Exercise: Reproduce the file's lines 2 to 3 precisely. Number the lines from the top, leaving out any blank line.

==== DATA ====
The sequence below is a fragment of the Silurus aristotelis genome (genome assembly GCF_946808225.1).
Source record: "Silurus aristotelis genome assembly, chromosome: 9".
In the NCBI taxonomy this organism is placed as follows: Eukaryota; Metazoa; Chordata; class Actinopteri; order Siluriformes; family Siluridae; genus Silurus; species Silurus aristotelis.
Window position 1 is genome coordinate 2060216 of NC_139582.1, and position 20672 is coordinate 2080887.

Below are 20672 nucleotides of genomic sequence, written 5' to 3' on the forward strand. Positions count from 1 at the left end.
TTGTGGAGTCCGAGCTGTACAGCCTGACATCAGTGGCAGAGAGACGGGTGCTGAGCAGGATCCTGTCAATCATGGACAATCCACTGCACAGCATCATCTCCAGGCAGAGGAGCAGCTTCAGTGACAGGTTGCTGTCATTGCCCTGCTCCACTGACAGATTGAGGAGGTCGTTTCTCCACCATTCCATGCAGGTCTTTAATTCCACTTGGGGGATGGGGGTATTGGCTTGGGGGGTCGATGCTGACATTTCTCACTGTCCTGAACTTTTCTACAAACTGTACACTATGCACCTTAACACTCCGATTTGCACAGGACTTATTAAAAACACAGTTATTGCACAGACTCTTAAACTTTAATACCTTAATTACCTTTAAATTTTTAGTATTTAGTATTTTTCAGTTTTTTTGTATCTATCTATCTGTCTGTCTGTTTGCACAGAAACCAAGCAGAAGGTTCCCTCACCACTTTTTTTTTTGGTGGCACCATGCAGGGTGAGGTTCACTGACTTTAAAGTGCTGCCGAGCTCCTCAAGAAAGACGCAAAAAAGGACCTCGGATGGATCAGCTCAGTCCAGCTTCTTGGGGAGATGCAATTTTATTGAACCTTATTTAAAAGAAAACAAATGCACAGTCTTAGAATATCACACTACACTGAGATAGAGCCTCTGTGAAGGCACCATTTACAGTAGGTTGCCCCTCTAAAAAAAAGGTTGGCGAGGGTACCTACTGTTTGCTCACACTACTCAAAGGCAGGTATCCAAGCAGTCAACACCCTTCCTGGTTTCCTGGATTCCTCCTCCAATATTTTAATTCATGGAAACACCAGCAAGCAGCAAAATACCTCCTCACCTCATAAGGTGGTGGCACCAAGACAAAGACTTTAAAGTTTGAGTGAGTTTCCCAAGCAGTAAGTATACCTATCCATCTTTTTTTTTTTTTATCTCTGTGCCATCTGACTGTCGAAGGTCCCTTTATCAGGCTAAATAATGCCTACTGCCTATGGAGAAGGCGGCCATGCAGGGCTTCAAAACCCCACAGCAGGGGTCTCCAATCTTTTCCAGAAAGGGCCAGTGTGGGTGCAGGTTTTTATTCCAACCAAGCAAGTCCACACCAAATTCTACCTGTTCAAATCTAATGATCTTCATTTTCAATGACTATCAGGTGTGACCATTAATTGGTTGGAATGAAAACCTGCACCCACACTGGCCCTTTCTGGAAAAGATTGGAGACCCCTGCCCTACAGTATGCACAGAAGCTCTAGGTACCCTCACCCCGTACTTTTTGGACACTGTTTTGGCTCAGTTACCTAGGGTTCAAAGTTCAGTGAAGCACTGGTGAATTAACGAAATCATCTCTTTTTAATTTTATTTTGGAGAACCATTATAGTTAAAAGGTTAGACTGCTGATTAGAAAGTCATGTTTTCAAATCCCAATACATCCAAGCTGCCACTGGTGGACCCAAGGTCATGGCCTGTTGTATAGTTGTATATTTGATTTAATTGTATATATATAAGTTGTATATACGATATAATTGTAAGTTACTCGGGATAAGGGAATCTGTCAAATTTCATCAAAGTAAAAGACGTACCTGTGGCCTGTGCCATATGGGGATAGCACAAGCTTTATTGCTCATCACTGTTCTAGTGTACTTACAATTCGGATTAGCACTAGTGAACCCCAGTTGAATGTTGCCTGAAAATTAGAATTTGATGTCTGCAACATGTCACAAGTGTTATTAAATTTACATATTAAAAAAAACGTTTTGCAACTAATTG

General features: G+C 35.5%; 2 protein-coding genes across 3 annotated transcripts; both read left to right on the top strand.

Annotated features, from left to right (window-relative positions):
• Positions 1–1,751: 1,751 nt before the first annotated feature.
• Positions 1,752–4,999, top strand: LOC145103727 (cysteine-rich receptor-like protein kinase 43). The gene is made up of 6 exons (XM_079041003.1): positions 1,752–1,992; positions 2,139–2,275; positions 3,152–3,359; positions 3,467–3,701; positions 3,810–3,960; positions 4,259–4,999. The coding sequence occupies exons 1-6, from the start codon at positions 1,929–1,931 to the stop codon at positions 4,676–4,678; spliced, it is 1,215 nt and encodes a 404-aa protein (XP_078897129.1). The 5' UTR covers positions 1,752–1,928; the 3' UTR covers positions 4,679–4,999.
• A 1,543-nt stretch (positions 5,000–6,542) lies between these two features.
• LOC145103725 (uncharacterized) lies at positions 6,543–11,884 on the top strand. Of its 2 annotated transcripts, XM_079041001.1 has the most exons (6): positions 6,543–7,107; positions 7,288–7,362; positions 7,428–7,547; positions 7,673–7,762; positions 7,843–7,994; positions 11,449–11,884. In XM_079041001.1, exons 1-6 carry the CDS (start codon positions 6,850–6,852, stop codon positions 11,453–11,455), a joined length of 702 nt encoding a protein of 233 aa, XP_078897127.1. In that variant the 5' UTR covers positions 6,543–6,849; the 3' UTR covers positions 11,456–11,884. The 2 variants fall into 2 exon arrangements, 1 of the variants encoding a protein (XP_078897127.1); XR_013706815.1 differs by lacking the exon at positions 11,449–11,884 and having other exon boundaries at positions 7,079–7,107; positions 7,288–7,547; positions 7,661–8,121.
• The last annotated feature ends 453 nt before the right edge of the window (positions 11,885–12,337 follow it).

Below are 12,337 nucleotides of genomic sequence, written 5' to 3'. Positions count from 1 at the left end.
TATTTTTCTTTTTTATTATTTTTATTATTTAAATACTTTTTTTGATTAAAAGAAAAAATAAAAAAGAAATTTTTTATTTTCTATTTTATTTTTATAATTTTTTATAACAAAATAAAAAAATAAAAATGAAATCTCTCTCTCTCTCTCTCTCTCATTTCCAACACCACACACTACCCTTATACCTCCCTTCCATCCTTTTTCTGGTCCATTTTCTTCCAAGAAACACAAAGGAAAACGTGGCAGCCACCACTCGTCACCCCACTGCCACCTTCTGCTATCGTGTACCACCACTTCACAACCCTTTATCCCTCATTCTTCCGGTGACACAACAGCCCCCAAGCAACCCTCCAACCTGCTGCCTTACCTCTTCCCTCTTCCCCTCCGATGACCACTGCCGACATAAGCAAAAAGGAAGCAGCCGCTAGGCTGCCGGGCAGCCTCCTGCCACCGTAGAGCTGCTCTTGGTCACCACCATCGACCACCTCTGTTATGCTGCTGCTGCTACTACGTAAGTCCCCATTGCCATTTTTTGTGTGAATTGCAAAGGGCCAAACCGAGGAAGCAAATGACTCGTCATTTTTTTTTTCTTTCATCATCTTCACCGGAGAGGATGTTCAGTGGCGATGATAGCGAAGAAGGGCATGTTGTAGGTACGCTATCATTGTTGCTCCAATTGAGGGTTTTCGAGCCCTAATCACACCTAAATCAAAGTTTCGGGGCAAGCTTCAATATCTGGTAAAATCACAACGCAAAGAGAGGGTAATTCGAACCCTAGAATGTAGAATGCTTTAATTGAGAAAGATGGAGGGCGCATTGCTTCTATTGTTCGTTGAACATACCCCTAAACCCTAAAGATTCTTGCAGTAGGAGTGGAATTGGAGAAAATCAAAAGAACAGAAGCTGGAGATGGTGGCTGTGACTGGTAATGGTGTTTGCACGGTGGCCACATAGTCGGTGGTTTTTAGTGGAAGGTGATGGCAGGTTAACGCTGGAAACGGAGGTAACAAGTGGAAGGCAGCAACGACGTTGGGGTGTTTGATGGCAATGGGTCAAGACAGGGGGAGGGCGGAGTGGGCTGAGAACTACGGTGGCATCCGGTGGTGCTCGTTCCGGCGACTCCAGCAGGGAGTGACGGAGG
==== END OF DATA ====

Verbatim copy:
Source record: "Silurus aristotelis genome assembly, chromosome: 9".
In the NCBI taxonomy this organism is placed as follows: Eukaryota; Metazoa; Chordata; class Actinopteri; order Siluriformes; family Siluridae; genus Silurus; species Silurus aristotelis.